The UK University and College Union’s double moral standards

Jonathan Dahoah Halevi *

At its annual conference on May 28, 2008, the University and College Union, the largest trade union of academics and related staff in the UK, proposed a vote to reintroduce an academic boycott of Israel. The proposed motion asked members "to consider the moral and political implications of educational links with Israeli institutions, and to discuss the occupation with individuals and institutions concerned, including Israeli colleagues with whom they are collaborating.”

Israel’s academia has been targeted in recent years by the UCU, which regards imposing a boycott as taking a moral stand against the "Israeli occupation” of Palestinian territories and as a way of exerting pressure on the Israeli government. The motion reportedly demands that Israeli academics denounce Israel’s policy as a condition for normal academic contact. Silence is perceived as complicity, even though academicians play no official role in decision-making in Israel.

The adoption of high moral standards is praiseworthy. However, the UCU’s position toward the Israeli-Palestinian conflict is inconsistent. In sharp contrast to its harsh criticism of Israel, it has never condemned the Hamas government’s terrorist policy or the daily terrorist attacks from the Gaza Strip against Israeli targets.

The UCU’s moral standard is double. Following a decision by its Congress 2007, Palestinian academics were invited to take part in a speaking tour of UK universities and colleges. Four members of the Palestinian Federation of Unions of University Professors and Employees attended meetings across the UK in April 2008, representing the Palestinian universities of Bir Zeit (Ramallah), Al-Najah (Nablus) and Bethlehem. The UCU-PFUUPE discussions concentrated on promoting cooperation and supporting Palestinian academic institutions, ignoring the strong Palestinian terrorist organization presence there.

During the second Intifada Al-Najah University was rightly called the Suicide Bombers’ University, and hundreds of Al-Najah students are operatives of Hamas, the Palestinian Islamic Jihad, the PFLP and other Palestinian terrorist organizations. Scores became suicide bombers and involved in terrorist attacks against civilian Israeli targets. The student union at Al-Najah has traditionally been controlled by Hamas and its activists use the university’s facilities to preach radical Islamic ideology and recruit new members. In recent years, student union chairmen have also held high positions in Hamas’s terrorist-military wing, the Izz al-Din al-Qassam Brigades, Qais Adwan for example. Hamas students, brandishing guns and wearing explosive belts, used to organize demonstrations at the university to extol suicide bombings, including those committed by their peers.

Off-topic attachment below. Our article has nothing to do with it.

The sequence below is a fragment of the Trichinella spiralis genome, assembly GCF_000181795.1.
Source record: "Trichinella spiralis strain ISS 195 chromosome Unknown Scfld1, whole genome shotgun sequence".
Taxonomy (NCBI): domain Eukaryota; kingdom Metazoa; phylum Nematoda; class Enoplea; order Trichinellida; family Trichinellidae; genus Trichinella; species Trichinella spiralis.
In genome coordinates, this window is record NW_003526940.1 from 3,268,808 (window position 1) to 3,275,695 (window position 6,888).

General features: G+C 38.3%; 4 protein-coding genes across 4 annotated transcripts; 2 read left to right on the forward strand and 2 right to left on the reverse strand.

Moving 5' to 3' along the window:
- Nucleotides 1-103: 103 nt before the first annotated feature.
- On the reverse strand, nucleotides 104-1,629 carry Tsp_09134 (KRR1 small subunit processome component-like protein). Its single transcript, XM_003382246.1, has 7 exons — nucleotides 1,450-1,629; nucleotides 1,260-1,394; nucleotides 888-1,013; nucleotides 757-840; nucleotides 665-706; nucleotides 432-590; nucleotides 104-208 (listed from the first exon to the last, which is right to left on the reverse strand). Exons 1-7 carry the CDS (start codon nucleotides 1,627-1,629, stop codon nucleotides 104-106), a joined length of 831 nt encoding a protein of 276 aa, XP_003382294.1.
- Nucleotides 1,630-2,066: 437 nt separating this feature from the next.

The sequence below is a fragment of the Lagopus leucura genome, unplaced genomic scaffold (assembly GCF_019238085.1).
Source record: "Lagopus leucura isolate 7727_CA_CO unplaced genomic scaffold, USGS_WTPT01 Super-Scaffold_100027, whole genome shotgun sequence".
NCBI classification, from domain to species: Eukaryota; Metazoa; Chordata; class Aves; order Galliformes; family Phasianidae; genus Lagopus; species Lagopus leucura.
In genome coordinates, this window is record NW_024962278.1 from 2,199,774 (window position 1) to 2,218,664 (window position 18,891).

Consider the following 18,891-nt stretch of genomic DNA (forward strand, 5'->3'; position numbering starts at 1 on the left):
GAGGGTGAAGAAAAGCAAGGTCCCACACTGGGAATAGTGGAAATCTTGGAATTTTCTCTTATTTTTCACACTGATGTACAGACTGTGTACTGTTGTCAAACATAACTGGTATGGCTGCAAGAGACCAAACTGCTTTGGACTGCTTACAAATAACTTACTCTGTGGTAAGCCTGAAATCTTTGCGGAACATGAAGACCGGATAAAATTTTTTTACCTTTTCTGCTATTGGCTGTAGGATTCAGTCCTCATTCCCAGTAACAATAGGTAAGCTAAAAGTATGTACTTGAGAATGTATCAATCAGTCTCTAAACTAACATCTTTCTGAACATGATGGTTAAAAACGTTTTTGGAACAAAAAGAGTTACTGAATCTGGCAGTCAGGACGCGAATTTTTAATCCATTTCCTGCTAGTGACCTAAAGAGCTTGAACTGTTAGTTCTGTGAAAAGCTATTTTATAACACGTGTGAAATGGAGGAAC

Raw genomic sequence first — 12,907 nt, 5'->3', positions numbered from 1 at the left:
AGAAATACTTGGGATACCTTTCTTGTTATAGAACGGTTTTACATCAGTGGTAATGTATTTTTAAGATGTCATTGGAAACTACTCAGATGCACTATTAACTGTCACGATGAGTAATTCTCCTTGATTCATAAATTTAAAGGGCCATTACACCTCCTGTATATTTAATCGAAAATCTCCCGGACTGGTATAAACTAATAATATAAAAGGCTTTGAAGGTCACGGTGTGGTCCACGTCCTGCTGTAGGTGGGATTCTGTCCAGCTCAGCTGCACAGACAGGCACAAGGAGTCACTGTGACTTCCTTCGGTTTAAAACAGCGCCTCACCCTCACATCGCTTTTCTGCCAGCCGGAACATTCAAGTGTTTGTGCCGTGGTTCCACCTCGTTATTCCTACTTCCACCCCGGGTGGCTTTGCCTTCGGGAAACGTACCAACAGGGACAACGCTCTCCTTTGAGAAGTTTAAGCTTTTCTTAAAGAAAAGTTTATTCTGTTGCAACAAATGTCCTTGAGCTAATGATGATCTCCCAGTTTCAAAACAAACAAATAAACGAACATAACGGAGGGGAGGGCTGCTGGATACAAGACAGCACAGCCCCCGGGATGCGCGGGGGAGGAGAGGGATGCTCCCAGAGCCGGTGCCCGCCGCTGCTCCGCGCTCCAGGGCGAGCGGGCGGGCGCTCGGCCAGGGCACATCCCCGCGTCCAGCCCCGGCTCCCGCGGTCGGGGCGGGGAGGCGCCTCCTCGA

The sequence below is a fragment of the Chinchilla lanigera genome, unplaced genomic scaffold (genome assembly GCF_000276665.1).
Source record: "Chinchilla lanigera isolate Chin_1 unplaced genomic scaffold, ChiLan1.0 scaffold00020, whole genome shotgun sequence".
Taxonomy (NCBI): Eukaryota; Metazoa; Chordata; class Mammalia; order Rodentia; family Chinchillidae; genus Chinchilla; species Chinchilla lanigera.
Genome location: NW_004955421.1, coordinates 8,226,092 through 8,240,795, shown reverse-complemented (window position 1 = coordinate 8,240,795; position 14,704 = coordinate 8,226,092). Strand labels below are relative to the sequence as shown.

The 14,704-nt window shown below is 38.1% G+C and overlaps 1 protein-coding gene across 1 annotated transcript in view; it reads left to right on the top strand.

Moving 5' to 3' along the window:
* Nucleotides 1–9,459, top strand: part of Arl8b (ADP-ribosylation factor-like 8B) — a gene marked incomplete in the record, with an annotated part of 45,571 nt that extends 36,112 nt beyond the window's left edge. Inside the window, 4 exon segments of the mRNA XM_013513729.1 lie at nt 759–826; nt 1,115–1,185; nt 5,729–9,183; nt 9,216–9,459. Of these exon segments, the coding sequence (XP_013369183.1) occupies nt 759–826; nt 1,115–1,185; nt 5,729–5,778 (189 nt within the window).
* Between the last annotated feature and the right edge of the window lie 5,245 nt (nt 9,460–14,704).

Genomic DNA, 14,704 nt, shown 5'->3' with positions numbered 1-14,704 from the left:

Hamas is also proud in its strong presence in Bir Zeit University. On April 23, 2008 Hamas published an official announcement praising its student organization, the Islamic Bloc, for its remarkable achievements in the student union elections. Hamas students from Bir Zeit and Bethlehem Universities were involved in terrorist attacks against Israel, including dispatching suicide bombers to carry out attacks in Israeli cities.

The situation is the same in all the Palestinian academic institutions in Judea, Samaria and the Gaza Strip. The Islamic University in Gaza is controlled by Hamas. The University’s president, Jammal Al-Khoudari, was officially supported by Hamas in his campaign for election to parliament in 2006. Prominent deans and professors are well-known Hamas leaders, such as Dr. Nazzar Abd Al-Qadir Rayyan, Dr. Atef Adwan, Dr. Ahmed Abu Halabia, Dr. Yunis Al-Astal, Dr. Saleh Al-Riqab and Ismail Radwan.

Rayyan also served as commander of the Izz al-Din al-Qassam Brigades in the northern Gaza Strip. His son Ibrahim, 17, carried out a suicide bombing attack in the Israeli community of Elei Sinai on October 2, 2001. When Dr. Rayyan was informed of his son’s death he said (according to the Hamas Website), "Today Ibrahim’s wedding is taking place. He is the first jihadist in my family. I’m proud of him and his deeds, because the nation needs more [sacrifices]… Ibrahim is a man, although young. I would expect any youngster like him to make the same sacrifice and even more for the sake of the nation. He was raised on the love of jihad and istishhad [martyrdom for the sake of Allah].”

Palestinian universities are a breeding ground for the terrorist organizations. The decision to improve relations with the Palestinian universities while considering a boycott of Israeli institutions should raise questions about the UCU’s moral standards and genuine motives.

* Lt. Col. (ret.) Jonathan D. Halevi is a senior researcher at the Middle East and radical Islam at the Jerusalem Center for Public Affairs. He is co-founder of the Orient Research Group Ltd. and a former advisor to the Policy Planning Division of the Ministry of Foreign Affairs .